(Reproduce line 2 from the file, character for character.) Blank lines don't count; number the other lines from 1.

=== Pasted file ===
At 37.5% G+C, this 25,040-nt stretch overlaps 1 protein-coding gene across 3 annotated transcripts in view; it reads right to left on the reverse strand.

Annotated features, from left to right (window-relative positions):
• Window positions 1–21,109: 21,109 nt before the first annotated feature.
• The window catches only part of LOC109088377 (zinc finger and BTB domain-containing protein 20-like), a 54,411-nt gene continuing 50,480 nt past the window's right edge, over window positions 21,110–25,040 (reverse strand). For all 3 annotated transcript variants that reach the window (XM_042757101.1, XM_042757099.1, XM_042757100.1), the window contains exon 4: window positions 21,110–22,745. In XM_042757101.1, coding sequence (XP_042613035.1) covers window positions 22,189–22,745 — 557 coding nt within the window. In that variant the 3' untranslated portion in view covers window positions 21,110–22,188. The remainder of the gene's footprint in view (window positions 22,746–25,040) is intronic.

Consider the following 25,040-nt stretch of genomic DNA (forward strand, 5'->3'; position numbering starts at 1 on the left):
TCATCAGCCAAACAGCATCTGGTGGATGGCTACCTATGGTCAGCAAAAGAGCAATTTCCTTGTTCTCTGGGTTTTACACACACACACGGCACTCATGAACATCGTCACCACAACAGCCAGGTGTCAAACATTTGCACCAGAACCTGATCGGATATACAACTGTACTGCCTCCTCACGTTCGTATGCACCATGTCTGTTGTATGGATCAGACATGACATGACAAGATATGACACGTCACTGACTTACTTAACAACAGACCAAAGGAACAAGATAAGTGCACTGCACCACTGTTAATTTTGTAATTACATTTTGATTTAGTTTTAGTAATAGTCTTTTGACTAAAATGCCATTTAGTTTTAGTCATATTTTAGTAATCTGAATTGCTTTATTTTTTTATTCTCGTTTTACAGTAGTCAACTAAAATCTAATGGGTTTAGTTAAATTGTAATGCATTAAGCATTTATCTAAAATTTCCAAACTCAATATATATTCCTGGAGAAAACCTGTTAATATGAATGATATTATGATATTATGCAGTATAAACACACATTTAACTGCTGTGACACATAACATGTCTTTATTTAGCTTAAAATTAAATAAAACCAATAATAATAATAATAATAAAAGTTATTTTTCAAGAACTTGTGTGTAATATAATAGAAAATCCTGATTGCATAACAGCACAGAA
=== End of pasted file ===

Annotated features, from left to right (window-relative positions):